America drops from 17th to 22nd place in world's top countries for women… thanks to poor life expectancy, wage inequality, and a lack of female empowerment
22:20 GMT, 8 November 2012
Last year, the U.S. ranked 17th, just behind the UK and slightly ahead of Canada in the world's top places to live for women.
Now, America sits at just 22nd best, behind Canada and one place ahead of Mozambique.
According to the 2012 Global Gender Gap Report, released by the World Economic Forum, the U.S. was judged on its education, wage equality, health care, mortality rates and political empowerment, which were so poorly performing the country was dropped five places.
Gender gap: America sits at just 22nd, behind Canada and one place ahead of Mozambique in the world's 25 top places to live for women
Unsurprisingly, several Scandinavian nations, which have a
well-documented history of valuing social welfare and gender equality continue to rank at the top of the World Economic Forum's index.
This year Iceland came out on top, followed by Finland, Norway, Sweden and Ireland. New Zealand ranked 6th.
Gender equality in the U.S. has been a national focus over the past few months, mainly because of the 2012 presidential election.
THE WORLD'S TOP 25 COUNTRIES FOR WOMEN:
6. New Zealand
16. South Africa
18. United Kingdom
22. United States
During the final presidential debate last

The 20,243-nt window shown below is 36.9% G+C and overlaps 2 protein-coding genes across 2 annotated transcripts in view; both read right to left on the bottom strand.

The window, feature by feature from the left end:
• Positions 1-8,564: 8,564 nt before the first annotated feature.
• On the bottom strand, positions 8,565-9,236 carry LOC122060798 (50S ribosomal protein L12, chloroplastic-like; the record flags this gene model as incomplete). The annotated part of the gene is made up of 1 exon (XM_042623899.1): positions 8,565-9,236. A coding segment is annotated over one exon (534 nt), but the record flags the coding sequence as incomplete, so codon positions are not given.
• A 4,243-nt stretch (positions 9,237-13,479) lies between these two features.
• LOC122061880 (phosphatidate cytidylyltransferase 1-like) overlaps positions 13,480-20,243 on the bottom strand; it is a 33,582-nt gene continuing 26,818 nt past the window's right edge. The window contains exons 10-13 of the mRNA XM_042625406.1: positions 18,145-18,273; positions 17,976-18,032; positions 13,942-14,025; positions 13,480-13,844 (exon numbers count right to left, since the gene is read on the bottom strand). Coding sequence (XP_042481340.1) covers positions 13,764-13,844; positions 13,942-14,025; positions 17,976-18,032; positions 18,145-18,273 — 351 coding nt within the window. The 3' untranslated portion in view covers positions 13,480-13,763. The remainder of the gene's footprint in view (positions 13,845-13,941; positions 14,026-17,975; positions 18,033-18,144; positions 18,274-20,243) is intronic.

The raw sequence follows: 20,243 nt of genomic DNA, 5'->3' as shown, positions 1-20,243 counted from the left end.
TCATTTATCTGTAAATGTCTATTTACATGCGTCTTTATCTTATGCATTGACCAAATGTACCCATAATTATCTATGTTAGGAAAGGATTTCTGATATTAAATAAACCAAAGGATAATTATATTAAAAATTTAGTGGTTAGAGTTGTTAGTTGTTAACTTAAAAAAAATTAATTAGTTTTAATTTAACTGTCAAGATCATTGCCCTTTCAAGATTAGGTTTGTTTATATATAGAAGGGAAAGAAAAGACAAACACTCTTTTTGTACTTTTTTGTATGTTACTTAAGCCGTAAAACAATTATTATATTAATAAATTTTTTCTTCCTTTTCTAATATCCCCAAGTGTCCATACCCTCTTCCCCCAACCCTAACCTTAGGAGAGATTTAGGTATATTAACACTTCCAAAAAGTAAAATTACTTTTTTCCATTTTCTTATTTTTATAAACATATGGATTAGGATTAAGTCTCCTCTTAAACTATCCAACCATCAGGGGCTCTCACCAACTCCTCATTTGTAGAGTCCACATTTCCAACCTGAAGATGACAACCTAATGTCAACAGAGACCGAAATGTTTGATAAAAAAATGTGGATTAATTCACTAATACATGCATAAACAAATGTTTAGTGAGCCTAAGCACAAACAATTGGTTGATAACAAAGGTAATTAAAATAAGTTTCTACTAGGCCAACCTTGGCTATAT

month, Mitt Romney famously discussed the 'binders full of women' he
tried to hire when he was governor of Massachusetts, meanwhile President
Barack Obama spoke about the importance of 'protecting women's rights'
around the world.
During his campaign, Mr Romney pledged to
appoint Supreme Court justices who would overturn Roe v. Wade, and said
he would issue an executive order to reinstate a ban on U.S. foreign
money being used to pay for abortions in countries that receive the
Obviously, there were many women voters
who had reservations about his candidacy – perhaps contributing to this
year's poor U.S. ranking.
The report ranks 135 countries, which containing over 90per cent of the world's population and is based on 14 indicators used to measure the size of a nation's gender gap in four key areas.
The first is economic participation and opportunity, which includes female labor force participation, wage equality and the percentage of women in high-ranking jobs.
Secondly, educational attainment is taken into account; looking at female literacy and how frequently women are enrolled in higher education.
Health and survival plays a large factor, which is measured by comparing female and male life expectancy and mortality rates.
And lastly, political empowerment examines the number of women holding office as well as the number of female heads of state during the last 50 years.
Iceland first place: In the a rank of the top 25 countries for women, Iceland came out on top, followed by Finland, Norway, Sweden and Ireland.
Each country is given a score between
zero, for total inequality, and one, for total equality, in each of the
14 sections. These scores are then averaged to determine a nation's
final score and its ranking.
Last year, the U.S. had a score of .7412. This year, amid much talk about women's rights and gender equality, America was given a score of .7373 – its lowest since 2009.
The Global Gender Gap Index, which was developed in 2006, wrote in this year's report: 'No country in the world has achieved gender equality. The four highest ranked countries – Iceland, Finland, Norway and Sweden – have closed between 80per cent and 86per cent of their gender gaps, while the lowest ranked country – Yemen – has closed a little over half of its gender gap.